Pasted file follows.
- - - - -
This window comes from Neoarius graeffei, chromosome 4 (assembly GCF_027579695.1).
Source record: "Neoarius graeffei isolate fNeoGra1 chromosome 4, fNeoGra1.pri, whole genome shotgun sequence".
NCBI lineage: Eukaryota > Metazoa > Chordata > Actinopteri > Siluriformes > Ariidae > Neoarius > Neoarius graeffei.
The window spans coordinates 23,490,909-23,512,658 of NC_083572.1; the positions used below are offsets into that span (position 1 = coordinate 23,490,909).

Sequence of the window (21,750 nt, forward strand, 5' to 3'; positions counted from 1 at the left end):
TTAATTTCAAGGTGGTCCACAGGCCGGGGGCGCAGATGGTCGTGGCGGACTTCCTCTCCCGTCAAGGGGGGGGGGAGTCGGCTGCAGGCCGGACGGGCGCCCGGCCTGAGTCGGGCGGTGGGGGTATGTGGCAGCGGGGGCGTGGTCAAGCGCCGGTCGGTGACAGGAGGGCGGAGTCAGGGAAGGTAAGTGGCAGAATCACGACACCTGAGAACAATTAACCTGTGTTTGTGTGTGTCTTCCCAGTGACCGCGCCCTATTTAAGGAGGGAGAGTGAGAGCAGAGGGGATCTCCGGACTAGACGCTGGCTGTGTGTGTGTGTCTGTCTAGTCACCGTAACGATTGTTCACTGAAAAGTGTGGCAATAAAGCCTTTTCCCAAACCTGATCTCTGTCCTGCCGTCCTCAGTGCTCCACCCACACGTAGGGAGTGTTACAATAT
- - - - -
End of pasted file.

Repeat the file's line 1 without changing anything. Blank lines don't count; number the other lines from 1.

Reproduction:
This window comes from Neoarius graeffei, chromosome 4 (assembly GCF_027579695.1).